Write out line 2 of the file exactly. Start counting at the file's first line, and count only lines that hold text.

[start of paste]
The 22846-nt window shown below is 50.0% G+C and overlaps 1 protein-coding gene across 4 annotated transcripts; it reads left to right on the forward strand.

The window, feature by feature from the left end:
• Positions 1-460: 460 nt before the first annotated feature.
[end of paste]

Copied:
The window, feature by feature from the left end: